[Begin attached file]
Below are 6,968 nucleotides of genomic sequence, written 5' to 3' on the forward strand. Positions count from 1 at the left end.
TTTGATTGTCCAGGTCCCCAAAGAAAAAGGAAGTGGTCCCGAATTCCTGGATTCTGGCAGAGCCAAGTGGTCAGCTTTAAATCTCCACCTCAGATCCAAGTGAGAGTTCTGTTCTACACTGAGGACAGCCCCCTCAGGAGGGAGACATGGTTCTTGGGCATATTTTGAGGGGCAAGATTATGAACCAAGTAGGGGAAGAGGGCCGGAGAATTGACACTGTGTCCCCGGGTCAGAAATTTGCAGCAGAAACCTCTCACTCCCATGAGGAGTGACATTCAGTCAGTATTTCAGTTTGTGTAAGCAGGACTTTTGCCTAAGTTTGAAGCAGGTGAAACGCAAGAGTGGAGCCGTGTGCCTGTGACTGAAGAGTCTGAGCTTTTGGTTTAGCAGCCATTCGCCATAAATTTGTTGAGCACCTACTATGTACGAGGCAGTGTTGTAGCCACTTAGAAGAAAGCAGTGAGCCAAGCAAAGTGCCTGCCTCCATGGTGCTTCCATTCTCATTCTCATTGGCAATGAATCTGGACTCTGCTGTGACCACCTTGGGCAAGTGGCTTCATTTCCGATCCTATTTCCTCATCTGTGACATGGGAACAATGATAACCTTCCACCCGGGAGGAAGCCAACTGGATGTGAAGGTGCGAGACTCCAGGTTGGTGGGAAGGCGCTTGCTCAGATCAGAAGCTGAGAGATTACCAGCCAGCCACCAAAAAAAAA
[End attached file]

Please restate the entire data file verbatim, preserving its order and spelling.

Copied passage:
Below are 6,968 nucleotides of genomic sequence, written 5' to 3' on the forward strand. Positions count from 1 at the left end.
TTTGATTGTCCAGGTCCCCAAAGAAAAAGGAAGTGGTCCCGAATTCCTGGATTCTGGCAGAGCCAAGTGGTCAGCTTTAAATCTCCACCTCAGATCCAAGTGAGAGTTCTGTTCTACACTGAGGACAGCCCCCTCAGGAGGGAGACATGGTTCTTGGGCATATTTTGAGGGGCAAGATTATGAACCAAGTAGGGGAAGAGGGCCGGAGAATTGACACTGTGTCCCCGGGTCAGAAATTTGCAGCAGAAACCTCTCACTCCCATGAGGAGTGACATTCAGTCAGTATTTCAGTTTGTGTAAGCAGGACTTTTGCCTAAGTTTGAAGCAGGTGAAACGCAAGAGTGGAGCCGTGTGCCTGTGACTGAAGAGTCTGAGCTTTTGGTTTAGCAGCCATTCGCCATAAATTTGTTGAGCACCTACTATGTACGAGGCAGTGTTGTAGCCACTTAGAAGAAAGCAGTGAGCCAAGCAAAGTGCCTGCCTCCATGGTGCTTCCATTCTCATTCTCATTGGCAATGAATCTGGACTCTGCTGTGACCACCTTGGGCAAGTGGCTTCATTTCCGATCCTATTTCCTCATCTGTGACATGGGAACAATGATAACCTTCCACCCGGGAGGAAGCCAACTGGATGTGAAGGTGCGAGACTCCAGGTTGGTGGGAAGGCGCTTGCTCAGATCAGAAGCTGAGAGATTACCAGCCAGCCACCAAAAAAAAA